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To Advance Her Career, Fauxcahontas Suddenly Champions Native American Issues

- February 26, 2018

 

WITH 2020 LOOMING, SENATOR ELIZABETH WARREN (D-MA) IS TRYING TO MAKE GOOD WITH THE NATIVE AMERICAN COMMUNITY AFTER YEARS OF WRONGLY SELF-IDENTIFYING AS ONE OF THEM

After 6 Years Of Inaction For Native Americans In The U.S. Senate, Warren Is Now Trying To Show Her Support By Joining Old Bills And Attending Conferences

Senator Elizabeth Warren (D-MA) Is Building A Concerted Campaign To Try To Move On From Her Deceptive Heritage Issue. "Elizabeth Warren's surprise address this month on her disputed Native American heritage was just one piece of a concerted campaign by the Massachusetts senator and potential 2020 hopeful to put the controversy behind her. Derisively nicknamed 'Pocahontas' by President Donald Trump over allegations that she used claims of Native American heritage to get a head start in her job search - a claim she and former colleagues strongly deny - Warren has met with close to a dozen tribal leaders and prominent activists recently." (Gabriel Debenedetti, "Elizabeth Warren's Stealth Campaign To Shed 'Pocahontas,'" Politico , 2/26/18)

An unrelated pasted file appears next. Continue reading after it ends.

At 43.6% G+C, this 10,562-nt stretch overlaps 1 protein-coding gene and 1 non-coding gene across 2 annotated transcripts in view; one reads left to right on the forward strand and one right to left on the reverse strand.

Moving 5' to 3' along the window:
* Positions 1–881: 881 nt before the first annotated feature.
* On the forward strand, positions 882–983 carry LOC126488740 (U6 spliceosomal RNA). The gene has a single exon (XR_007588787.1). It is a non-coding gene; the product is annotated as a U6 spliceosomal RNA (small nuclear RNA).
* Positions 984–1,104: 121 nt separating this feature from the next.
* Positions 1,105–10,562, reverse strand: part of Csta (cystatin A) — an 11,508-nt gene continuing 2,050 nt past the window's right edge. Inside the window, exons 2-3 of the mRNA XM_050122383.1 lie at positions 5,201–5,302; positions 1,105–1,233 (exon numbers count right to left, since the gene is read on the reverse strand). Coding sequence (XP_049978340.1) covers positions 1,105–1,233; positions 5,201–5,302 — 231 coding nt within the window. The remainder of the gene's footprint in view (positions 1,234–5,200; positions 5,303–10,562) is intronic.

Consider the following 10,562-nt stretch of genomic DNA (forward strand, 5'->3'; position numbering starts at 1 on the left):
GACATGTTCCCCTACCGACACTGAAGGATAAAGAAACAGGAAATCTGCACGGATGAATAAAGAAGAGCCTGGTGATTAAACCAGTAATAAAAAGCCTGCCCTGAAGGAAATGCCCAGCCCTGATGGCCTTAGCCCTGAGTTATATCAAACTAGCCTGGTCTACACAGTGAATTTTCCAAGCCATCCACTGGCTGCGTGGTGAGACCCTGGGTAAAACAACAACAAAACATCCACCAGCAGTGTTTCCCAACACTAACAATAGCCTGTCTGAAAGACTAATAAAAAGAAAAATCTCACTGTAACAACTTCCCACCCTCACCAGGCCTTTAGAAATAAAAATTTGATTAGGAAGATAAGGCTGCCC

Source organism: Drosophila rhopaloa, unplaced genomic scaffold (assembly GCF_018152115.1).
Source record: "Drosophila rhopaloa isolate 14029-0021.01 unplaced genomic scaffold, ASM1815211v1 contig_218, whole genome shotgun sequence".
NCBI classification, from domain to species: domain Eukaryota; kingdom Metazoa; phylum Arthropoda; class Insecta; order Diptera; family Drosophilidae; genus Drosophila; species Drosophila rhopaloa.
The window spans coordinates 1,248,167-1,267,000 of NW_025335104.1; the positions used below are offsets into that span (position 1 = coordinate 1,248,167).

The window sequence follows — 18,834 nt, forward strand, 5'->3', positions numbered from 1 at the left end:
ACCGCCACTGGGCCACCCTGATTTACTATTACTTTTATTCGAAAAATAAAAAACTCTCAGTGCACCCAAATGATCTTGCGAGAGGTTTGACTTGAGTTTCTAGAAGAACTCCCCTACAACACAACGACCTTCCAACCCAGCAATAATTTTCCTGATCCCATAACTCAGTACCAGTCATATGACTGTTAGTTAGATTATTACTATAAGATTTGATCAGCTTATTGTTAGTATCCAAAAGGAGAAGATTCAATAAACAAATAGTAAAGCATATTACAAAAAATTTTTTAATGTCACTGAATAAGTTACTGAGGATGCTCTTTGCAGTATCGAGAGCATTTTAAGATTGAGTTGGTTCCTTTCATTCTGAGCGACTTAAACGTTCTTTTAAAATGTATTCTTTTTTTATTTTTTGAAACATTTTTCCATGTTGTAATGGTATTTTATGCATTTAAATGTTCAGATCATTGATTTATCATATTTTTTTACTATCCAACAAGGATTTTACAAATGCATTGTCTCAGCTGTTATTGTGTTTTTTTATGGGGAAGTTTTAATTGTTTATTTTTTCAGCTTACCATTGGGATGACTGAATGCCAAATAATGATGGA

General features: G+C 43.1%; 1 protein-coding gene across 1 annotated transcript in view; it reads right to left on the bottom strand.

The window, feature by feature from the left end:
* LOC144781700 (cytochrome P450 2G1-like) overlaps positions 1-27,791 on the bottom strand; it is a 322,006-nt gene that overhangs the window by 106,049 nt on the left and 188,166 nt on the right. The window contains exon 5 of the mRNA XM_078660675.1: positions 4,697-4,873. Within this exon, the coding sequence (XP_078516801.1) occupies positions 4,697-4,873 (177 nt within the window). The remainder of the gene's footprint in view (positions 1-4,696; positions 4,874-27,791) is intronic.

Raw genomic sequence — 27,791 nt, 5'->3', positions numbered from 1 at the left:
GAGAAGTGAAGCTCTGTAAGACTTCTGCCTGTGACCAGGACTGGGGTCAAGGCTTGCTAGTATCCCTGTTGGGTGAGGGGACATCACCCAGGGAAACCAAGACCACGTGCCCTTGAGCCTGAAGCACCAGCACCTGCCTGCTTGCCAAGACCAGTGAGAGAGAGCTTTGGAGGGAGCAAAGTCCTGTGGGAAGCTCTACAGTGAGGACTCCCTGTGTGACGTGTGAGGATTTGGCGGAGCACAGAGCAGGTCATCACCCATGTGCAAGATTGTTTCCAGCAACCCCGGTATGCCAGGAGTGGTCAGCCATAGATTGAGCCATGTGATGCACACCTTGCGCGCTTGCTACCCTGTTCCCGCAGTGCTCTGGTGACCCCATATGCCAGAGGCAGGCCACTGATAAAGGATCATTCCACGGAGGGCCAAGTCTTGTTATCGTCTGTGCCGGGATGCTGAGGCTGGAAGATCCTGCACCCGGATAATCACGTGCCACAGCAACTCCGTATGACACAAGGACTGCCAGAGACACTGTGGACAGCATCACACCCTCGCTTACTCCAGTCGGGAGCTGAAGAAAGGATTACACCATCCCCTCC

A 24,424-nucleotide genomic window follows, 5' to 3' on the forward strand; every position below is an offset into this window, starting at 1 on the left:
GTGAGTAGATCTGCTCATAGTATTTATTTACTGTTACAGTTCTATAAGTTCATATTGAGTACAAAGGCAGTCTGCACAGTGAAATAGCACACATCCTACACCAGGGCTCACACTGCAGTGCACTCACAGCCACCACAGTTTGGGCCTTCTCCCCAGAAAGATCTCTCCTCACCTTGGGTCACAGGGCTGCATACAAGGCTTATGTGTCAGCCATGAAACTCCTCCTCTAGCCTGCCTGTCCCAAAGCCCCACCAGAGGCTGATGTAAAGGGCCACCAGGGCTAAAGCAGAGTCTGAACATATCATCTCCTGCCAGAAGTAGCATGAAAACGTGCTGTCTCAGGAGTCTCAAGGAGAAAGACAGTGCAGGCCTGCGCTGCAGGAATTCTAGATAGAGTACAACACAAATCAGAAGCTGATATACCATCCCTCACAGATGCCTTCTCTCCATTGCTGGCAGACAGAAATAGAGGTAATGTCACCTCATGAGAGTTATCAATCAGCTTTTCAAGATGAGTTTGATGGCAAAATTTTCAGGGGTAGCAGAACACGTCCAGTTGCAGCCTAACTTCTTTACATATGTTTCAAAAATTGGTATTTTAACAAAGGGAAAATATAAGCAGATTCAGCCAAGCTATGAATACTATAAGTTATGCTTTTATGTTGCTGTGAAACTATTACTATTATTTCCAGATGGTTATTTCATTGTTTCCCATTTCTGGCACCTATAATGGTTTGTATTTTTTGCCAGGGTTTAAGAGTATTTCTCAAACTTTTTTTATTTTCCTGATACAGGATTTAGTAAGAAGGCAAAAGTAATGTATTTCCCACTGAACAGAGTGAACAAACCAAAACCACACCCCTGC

Sen. Warren Has Signed Onto Six Bills Related To Native American Policy, Even Though Some Had Been Introduced Months Earlier. "She has also signed onto at least six bills directly related to Native American policy. It's clearly an organized effort: Four of those co-sponsorships came within two days of her speech, and Warren endorsed two bills around that time even though they'd been introduced months earlier." (Gabriel Debenedetti, "Elizabeth Warren's Stealth Campaign To Shed 'Pocahontas,'" Politico , 2/26/18)

Sen. Warren Signed On To A Five-Month Old Housing Bill And A Ten-Month Old Educational Program That Would Benefit Native Americans. "The meetings came just as Warren was signing onto a series of bills to help Native Americans. That included a resolution introduced by Sen. Steve Daines (R-Mont.) to commemorate 'missing and murdered Native women and girls,' as well as another Daines proposal to grant tribes more resources to combat the opioid epidemic. Yet some of the legislation she backed had long been in motion: A housing bill led by Sen. Tom Udall (D-N.M.) had been introduced five months earlier, and a bill from Sen. Heidi Heitkamp (D-N.D.) updating an educational program was 10 months old." (Gabriel Debenedetti, "Elizabeth Warren's Stealth Campaign To Shed 'Pocahontas,'" Politico , 2/26/18)